There is a long road ahead but a miraculous full recovery is expected for young crash victim Hollie Snell.
The 16-year-old was involved in a two-car fatal crash on November 18. She suffered head injuries so severe her family was told she would not survive.
Due to Hollie's wishes, the family spent the first week preparing to donate her organs, her heartfelt story shared on the front page of the Rotorua Daily Post on Saturday, November 24.
But after day 12 in hospital Hollie, showing signs of improvement, was taken off life support and moved to the high dependency unit.
Now, after 23 days in hospital, Hollie has reached level two of the recovery stages of critical brain injuries.
"Hollie has now been moved down to the neuro ward in Waikato Hospital. She is having some responses to commands such as squeezing your hand, moving a leg, small periods where her eyes are open and can focus on us," Hollie's mother Dale said in a Facebook post.
Different levels of coma range from very deep, where a patient will show no response to pain, to shallow levels where a patient can respond to pain by movement or opening their eyes or may make some response to speech.
The family hope in the next three weeks Hollie will be transferred to Auckland to the brain injury centre.
"We expect a full recovery for Hollie however it may take considerable time.
"We now have a slightly clearer pathway but we are also fully aware that this is a roller-coaster journey, full of loads of one-step-forward and two-steps-back moments," Dale said.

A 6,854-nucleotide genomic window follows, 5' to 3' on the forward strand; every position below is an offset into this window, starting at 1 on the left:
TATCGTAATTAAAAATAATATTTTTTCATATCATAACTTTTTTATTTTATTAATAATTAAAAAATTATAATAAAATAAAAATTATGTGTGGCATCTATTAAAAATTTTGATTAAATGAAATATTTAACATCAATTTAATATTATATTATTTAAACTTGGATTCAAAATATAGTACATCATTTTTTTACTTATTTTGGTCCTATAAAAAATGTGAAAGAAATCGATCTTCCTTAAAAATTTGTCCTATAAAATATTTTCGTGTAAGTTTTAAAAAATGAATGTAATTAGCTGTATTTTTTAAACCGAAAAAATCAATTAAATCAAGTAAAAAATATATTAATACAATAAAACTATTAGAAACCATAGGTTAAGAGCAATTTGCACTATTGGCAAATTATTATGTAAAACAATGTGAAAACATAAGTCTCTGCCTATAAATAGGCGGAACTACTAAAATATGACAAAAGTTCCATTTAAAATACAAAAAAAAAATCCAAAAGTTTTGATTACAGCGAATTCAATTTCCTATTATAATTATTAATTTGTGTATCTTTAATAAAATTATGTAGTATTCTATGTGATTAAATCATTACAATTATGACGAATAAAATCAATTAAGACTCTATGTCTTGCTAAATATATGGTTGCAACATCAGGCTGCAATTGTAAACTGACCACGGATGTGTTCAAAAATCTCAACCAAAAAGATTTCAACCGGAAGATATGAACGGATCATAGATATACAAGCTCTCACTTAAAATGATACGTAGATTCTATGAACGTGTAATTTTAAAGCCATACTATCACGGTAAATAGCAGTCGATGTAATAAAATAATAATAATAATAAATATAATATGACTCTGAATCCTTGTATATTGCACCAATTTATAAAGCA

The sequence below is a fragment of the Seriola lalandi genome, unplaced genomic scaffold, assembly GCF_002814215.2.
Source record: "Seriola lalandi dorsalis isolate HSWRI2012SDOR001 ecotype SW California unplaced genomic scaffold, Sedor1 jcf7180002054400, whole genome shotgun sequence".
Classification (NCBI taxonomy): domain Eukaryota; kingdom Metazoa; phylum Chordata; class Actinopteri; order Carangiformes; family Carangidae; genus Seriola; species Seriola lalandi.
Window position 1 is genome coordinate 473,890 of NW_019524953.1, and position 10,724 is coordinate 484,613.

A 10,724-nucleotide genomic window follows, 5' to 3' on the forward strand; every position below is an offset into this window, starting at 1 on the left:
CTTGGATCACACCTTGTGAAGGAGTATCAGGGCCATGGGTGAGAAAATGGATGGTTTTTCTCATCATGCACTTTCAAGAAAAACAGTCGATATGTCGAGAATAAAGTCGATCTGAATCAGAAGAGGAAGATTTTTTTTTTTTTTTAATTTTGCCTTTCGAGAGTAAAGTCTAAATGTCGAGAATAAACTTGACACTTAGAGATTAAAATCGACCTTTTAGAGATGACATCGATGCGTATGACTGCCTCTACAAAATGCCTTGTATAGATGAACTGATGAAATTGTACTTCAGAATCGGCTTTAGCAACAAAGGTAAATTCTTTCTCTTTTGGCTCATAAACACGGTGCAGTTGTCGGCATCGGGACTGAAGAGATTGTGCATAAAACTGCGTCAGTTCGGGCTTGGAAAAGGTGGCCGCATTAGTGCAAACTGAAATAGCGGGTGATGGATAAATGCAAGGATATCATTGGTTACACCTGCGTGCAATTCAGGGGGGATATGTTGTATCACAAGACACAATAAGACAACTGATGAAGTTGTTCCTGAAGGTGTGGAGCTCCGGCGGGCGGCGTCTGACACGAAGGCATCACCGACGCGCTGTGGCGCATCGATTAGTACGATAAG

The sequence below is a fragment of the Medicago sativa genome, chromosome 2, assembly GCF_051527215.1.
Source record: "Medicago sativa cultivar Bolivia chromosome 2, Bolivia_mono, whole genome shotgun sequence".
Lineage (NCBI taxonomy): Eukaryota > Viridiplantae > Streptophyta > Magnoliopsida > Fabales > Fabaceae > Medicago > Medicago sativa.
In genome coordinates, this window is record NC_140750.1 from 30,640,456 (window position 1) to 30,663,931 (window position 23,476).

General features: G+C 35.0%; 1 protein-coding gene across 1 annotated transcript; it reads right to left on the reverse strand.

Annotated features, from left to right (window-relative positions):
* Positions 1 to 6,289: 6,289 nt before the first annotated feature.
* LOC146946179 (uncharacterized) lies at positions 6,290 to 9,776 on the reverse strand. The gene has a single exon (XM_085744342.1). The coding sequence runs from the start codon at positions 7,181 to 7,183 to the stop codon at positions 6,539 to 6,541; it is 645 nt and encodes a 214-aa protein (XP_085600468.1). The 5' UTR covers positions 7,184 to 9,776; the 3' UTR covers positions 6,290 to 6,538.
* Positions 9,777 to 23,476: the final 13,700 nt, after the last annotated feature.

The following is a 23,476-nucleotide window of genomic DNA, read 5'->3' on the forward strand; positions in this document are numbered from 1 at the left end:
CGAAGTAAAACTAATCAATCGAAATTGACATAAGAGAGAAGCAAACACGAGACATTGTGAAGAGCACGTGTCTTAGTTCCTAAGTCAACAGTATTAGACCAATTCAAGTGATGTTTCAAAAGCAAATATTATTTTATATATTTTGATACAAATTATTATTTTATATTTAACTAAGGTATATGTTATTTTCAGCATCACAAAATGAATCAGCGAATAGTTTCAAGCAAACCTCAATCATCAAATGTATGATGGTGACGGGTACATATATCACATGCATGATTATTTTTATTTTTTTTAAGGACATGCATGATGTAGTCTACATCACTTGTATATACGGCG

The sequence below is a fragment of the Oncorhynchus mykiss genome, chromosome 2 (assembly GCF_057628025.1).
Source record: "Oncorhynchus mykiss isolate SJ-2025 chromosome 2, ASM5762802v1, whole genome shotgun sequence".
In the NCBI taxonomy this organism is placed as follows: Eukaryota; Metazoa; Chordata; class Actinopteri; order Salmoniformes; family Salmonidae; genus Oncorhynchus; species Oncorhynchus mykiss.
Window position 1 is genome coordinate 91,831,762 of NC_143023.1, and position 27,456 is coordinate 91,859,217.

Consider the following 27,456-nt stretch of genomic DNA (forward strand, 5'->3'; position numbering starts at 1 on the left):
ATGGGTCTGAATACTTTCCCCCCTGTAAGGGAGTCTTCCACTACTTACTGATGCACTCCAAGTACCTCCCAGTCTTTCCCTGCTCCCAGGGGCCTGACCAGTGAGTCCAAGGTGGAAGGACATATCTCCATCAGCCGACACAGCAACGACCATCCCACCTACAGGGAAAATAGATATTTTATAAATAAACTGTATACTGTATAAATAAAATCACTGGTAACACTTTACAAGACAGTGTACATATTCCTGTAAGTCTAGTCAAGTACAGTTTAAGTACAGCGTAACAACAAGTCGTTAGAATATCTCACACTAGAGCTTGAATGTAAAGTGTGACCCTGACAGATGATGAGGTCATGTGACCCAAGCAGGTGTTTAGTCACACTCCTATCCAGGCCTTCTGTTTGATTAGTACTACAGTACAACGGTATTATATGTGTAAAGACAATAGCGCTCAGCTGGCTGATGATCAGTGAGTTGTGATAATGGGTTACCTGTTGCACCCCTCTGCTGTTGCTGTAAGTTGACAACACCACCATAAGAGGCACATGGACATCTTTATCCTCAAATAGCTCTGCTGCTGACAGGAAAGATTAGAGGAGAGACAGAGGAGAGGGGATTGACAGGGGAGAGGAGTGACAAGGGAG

Hollie's sister, Larnie Woodward, told the Rotorua Daily Post the family was now praying for her full recovery as quick as possible.
"We are obviously ecstatic that she's come this far and we are excited to watch her progress.
"It's a miracle she is alive and we feel as though our prayers and everyone else's have been answered."
Hollie is still breathing through an assisted tracheostomy but the family hope she will be weaned off that this week.
Dale said occupational therapy and physio had started to stimulate Hollie's senses and help with recovery.
"[They] have started with small things like showing her familiar pics, asking her to respond to our voices via small movements and getting her upright via a tilt table every few days," she said.
Hollie is being feed through a gastric tube in her nose and has long periods of sleep, which is vital to her recovery.
Her mother said those who visited should hold her hand or talk about familiar things, helping Hollie connect to her world.
More than three weeks ago, the teen was travelling between Rotorua and her hometown, Te Puke, when she was involved in a fatal crash on State Highway 33 at Okere Falls.
An occupant of the other car died at the scene.
Woodward said at the time that as long at there was hope the family would hold on.
"We've been told many times this is unsurvivable but here she is fighting her best to survive and things keep changing everyday.
"We don't know what's going to happen but we know the prayers and support from around the country have had some power."
Dale said the family was a long way from an easy pathway but they were doing well.
"We truly appreciate and love each and every one of you and really feel in our hearts your continued prayers, healing energy and positive vibes."